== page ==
|From The Illustrated London News 1843|
In the early 19th Century, farming was the main industry in Wales, where life was both hard and primitive. Only a few people could read and write. Wales had seen a population increase which increased competition for land and jobs, thus adding to unemployment and poverty. Wet summers ruined corn harvests, forcing farmers to buy corn at famine prices to sustain themselves, their animals and their families.
Rents remained static, as did the turnpike tolls, so seeing themselves as victims of 'tyranny and oppression', farmers and their workers took the law into their own hands to rid themselves of these unjust taxes.
The first institutions to be attacked were the hated toll gates, which were controlled by Turnpike Trusts, comprised of wealthy businessmen, who owned most of the main roads. They decided on how many tollgates (turnpikes) could be built and what charges they made for those using them. The tolls were intended for maintenance and improvement of the roads, however many trusts charged extortionate tolls and diverted the money to other uses.
Most people in rural Wales made their living in small tenant farms they rented from wealthy landlords and relied on the roads to take their produce to market. They were also burdened with having to pay tithes, payments for the support of the Anglican parish church payable in crops or wool. Their landlords, the members of the Anglican church mostly spoke English, when in the 1830’s, eighty percent of the population of west Wales was Welsh speaking and Non-Conformist, thus they resented having to pay tithes to a church that was not their own.
Farmers collected lime to improve the quality of the soil, but the Tollgate Trust set a toll of five shillings (25p) in tolls to move a cart of lime eight miles inland. Eleven different Turnpike Trusts operated around Carmarthen, each with several gates, and each time people passed through the gates with produce or lime carts, they had no choice but to pay the toll.
Harvests in 1837 and 1838 were poor, increasing shortages and smallholders could barely afford to take their goods to market, but in addition they were being charged high tolls for using the roads.
In 1839, a group of toll-renters, led by Thomas Bullin, an Englishman, increased toll rates and installed side-bars, simple forms of gates set on side roads to catch any traffic that had attempted to bypass the main toll booths. These side-bars dramatically increased the cost of farmers' carting lime to their fields and almost ruined them.
This precipitated the first attack on Yr Efail Wen , [Efailwen] the attackers calling themselves Merched Beca (Welsh for Rebecca's Daughters) or merely the Rebeccas. The Whitland Turnpike Trust rebuilt the gate, but a week later, a crowd of three hundred people destroyed it for the second time.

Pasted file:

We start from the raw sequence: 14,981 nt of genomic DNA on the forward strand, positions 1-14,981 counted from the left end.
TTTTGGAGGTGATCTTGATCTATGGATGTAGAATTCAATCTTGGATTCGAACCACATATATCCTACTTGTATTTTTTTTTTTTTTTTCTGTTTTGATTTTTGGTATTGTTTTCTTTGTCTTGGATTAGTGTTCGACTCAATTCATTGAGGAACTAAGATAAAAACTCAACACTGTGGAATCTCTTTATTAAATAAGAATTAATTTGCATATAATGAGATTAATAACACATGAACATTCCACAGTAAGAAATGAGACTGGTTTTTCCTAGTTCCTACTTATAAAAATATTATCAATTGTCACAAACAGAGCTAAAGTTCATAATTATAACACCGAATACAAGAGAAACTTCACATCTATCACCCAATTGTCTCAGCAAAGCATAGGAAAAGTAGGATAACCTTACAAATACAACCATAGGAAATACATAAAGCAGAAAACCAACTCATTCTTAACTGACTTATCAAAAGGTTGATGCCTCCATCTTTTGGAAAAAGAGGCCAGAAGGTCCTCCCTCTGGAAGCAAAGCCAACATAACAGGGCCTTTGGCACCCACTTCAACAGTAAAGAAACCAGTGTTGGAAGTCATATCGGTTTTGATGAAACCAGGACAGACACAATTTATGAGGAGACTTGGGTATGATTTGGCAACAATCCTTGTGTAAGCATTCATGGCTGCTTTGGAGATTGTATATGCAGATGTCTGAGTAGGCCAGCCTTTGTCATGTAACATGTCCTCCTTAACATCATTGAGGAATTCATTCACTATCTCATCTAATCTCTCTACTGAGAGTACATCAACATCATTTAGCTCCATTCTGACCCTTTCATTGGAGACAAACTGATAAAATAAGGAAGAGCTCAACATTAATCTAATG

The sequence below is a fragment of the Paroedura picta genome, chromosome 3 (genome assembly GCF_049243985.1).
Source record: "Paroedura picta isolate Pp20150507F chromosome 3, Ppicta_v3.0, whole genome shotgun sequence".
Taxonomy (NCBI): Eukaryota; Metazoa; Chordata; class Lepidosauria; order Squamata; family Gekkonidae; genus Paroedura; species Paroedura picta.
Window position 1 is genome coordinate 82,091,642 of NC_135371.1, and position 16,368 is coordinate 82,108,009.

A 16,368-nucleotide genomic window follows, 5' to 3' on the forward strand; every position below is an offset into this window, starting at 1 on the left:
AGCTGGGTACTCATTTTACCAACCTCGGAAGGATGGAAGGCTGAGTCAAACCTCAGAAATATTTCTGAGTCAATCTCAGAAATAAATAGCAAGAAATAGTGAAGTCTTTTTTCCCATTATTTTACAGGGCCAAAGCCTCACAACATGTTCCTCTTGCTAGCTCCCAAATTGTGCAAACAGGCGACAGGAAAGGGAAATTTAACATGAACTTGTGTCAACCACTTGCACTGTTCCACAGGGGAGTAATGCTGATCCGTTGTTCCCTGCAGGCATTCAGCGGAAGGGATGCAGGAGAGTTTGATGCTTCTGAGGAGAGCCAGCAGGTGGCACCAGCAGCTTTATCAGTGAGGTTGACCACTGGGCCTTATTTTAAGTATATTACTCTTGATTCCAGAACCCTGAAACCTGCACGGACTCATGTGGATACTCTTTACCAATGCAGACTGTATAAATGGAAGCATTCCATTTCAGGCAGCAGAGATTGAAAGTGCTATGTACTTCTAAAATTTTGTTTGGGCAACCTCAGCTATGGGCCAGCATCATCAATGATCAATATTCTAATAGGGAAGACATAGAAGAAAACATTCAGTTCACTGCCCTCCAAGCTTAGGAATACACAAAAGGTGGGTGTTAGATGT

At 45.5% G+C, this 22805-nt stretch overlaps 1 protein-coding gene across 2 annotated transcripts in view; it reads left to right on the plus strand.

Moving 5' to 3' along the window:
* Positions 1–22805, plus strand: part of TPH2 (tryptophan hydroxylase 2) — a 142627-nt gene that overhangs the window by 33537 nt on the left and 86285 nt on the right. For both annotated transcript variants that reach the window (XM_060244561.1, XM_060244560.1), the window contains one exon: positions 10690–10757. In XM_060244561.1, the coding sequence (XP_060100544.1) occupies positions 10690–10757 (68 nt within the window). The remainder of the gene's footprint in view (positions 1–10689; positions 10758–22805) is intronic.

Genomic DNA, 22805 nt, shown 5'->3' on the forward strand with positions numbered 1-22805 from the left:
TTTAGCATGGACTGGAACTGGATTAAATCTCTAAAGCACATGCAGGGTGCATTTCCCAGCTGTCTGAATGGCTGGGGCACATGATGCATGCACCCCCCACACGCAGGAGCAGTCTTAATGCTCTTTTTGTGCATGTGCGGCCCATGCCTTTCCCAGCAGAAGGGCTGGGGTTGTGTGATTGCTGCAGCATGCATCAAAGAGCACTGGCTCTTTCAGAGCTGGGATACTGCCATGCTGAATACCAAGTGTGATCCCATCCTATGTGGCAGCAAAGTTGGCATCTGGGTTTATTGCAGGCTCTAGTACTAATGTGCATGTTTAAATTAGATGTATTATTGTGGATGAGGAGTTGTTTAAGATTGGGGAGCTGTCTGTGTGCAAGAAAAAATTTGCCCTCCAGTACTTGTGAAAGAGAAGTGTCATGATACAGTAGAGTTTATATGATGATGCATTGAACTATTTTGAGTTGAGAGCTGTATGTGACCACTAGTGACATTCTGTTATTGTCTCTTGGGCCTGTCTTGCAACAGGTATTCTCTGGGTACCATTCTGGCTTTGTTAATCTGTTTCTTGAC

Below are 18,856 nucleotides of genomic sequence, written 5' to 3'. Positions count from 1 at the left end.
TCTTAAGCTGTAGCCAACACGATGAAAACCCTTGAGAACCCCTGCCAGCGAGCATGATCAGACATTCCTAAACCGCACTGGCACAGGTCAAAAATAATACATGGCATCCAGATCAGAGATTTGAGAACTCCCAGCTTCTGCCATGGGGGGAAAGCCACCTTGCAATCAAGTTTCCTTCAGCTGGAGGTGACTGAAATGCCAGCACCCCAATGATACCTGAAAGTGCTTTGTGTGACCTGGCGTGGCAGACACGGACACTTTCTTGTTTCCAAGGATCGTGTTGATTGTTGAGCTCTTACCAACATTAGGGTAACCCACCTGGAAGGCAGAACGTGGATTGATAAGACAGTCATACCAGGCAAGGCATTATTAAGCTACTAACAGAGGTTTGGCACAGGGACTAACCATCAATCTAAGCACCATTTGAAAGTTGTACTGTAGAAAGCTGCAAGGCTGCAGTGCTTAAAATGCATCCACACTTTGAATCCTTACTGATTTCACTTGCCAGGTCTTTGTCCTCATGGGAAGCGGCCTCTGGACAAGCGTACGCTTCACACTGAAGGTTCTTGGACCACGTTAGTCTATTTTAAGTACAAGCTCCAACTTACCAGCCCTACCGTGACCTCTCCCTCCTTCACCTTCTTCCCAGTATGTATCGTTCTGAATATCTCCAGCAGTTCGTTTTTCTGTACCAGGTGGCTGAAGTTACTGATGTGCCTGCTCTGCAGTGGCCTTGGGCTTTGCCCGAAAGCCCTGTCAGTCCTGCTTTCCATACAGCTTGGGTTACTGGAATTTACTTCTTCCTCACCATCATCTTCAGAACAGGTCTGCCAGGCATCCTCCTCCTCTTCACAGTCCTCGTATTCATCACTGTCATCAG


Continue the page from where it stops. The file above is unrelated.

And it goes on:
Their battle cry became ‘Rebecca’ as they smashed the gates, sometimes relating the entire verse from Genesis as they destroyed the gates.
The disturbances started again in 1842 when the Whitland Trust built a new gate at The Mermaid, on the lime road at St Clears in Carmarthenshire. This was destroyed in November, as were the tollgates at Pwll-trap and Trevaughan. The gates were rebuilt, but all gates in St Clears were destroyed by 12 December. The government refused to send soldiers, and so the magistrates called in the marines from Pembroke Dock and the Castlemartin Yeomanry Cavalry. The rioting continued.
In the village of Hendy on 7 September 1843, a woman gate keeper named Sarah Williams had been warned not to collect any more tolls and that rioters were on their way but refused to leave. That night she was heard shouting "I know who you are" by a neighbouring family. The rioters set fire to the tollgate and Sarah ran for help, but when she returned, she was shot dead.
By October 1843, the riots stopped, and the government was forced to call a Commission of Enquiry to explore the grievances of the Welsh farmers. This alsoe resulted in The Turnpikes Act of 1844 which consolidated the trusts, and simplified the rates; furthermore it reduced the hated toll on lime movement by half.
|From The London Illustrated News 1843|
Rebecca and her daughters had won their victory - even though some of the gates lasted another 50 years.
Dylan Thomas wrote the screenplay for a film, Rebecca's Daughters, which was published as a novel of the same name in 1965, though the film was not released until 1992, and starred Peter O'Toole, Paul Rhys and Joely Richardson.
For the source of this post and further information: Bro Becca
Anita is an Historical Fiction author with a special interest in the 17th Century, her latest novel, 'Royalist Rebel' will be released by Claymore books in early 2013